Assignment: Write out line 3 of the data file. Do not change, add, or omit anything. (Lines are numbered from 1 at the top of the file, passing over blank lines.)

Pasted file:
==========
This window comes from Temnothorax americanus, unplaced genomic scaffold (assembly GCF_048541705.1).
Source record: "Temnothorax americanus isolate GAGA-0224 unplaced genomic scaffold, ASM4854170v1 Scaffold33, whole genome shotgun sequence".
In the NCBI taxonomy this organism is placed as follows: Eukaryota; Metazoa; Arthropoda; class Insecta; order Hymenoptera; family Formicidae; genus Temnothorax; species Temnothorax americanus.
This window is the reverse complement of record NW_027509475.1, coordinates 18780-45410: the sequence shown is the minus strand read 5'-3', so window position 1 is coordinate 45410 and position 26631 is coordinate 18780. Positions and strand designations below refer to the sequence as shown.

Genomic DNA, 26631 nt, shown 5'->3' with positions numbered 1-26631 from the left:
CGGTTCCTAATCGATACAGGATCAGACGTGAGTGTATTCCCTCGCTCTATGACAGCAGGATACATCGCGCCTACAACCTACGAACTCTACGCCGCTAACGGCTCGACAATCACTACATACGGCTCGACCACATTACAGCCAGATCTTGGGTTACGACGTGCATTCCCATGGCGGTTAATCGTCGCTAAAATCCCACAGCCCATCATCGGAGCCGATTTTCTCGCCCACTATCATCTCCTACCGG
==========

In the NCBI taxonomy this organism is placed as follows: Eukaryota; Metazoa; Arthropoda; class Insecta; order Hymenoptera; family Formicidae; genus Temnothorax; species Temnothorax americanus.